My first postdoctoral project at the University of Nottingham (2013-2015) investigated the Derbyshire ‘soughs’ – underground channels driven to drain lead mines. Soughs were significant early-industrial features that had a profound effect on the hydrological landscape and as such were implicated in conflicts, including one involving Richard Arkwright’s water supply to power his first cotton mill. My research has used a close reading of several water-related conflicts to analyse the creation of vertical territory in eighteenth and nineteenth-century Britain, which has been published in a jointly-authored article in Geopolitics.

While this work was rooted in an historical context, the concepts are also relevant to present-day disputes surrounding fracking and the extractive industry. My future research builds on this understanding by critically examining the underlying political and cultural processes relating to historical notions of subterranean property ownership in an international comparative perspective. I will examine first, how subterranean vertical territories were created and later contested and, second, the role a fluid resource such as water played within ownership regimes based on a static territory.

 

Women in finance and business at the turn of the twentieth century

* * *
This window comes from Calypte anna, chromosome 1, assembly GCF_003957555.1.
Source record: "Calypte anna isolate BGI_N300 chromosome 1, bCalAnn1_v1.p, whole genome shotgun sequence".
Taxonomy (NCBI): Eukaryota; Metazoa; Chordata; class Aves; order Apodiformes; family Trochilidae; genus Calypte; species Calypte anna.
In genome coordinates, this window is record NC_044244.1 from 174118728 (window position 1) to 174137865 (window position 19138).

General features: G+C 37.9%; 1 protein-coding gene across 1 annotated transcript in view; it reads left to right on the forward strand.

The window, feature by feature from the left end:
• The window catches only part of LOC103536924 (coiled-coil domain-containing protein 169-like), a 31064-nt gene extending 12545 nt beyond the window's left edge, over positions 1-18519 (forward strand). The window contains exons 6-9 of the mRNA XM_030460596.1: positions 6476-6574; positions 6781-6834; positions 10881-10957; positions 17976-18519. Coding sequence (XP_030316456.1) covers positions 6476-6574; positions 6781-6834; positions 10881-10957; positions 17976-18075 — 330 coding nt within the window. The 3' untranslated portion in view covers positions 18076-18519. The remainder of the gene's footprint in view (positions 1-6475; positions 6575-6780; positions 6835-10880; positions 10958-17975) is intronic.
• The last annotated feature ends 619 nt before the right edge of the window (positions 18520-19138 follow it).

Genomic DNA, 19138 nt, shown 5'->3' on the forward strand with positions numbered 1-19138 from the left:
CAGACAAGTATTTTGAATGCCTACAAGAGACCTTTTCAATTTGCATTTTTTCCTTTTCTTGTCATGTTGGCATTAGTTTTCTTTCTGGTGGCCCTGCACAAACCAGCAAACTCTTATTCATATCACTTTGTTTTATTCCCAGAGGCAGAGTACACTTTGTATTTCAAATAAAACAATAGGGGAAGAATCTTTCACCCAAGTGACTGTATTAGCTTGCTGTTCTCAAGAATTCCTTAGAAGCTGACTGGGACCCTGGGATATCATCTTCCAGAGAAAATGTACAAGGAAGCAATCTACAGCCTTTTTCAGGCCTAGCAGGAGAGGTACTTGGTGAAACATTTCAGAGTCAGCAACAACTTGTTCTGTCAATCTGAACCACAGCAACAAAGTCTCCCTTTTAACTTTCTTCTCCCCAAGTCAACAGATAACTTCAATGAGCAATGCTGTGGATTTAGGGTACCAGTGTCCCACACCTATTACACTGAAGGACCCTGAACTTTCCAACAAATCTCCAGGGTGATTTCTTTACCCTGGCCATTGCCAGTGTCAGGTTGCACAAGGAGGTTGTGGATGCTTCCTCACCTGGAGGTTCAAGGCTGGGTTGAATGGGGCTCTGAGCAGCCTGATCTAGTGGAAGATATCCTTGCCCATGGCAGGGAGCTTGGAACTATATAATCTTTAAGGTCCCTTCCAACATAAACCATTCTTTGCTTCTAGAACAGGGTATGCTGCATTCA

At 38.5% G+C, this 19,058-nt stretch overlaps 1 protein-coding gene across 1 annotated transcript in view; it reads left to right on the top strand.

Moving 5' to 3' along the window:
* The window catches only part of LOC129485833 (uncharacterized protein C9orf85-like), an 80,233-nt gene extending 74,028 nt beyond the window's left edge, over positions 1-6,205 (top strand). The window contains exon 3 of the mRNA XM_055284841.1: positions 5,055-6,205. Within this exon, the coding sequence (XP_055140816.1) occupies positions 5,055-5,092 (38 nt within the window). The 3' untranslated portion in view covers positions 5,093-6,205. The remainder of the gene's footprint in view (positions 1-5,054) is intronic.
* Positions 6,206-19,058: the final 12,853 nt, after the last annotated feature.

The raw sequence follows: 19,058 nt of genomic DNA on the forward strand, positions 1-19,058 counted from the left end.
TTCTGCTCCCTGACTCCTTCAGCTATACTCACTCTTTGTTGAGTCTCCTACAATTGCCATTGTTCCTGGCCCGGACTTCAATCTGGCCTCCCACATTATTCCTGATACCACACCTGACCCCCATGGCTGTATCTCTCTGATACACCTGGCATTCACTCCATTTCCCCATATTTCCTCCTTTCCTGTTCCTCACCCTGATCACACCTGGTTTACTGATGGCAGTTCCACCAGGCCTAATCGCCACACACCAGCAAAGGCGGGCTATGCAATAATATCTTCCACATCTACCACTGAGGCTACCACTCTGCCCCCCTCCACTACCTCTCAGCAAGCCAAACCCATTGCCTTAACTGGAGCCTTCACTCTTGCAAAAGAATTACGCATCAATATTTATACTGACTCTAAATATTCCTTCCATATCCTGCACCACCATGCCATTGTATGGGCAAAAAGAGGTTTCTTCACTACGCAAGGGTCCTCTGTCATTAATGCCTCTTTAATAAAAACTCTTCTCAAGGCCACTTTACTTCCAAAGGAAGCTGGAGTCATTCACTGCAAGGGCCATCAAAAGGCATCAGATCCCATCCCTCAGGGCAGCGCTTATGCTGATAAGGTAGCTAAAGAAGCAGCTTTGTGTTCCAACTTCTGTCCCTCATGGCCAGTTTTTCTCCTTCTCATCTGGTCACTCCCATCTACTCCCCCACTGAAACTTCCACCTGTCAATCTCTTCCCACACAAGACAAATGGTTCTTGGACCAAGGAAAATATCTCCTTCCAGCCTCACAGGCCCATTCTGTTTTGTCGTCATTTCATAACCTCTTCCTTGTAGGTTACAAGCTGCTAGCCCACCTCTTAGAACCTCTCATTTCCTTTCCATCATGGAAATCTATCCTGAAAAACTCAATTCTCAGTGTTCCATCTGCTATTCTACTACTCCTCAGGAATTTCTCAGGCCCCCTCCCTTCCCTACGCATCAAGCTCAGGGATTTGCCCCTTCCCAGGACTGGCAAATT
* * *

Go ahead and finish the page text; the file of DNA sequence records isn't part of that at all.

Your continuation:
My second research theme addresses women’s agency in finance and business in nineteenth and early twentieth-century Britain. My postdoctoral work at the University of Cambridge (2016-2020) investigated female entrepreneurship using quantitative methods on a newly created database of 9 million business owners identified through the 1851-1911 censuses (BBCE). This research brings out the contribution made by women in industrializing Britain: 30 per cent of business proprietors in Victorian Britain were women, as opposed to previous estimates of 3 to 12 per cent. A recent article in Social History reveals the much wider variety of entrepreneurial choices open to women of every age and marital status than previous studies have assumed, as well as the influence of marriage and motherhood on women's involvement in business.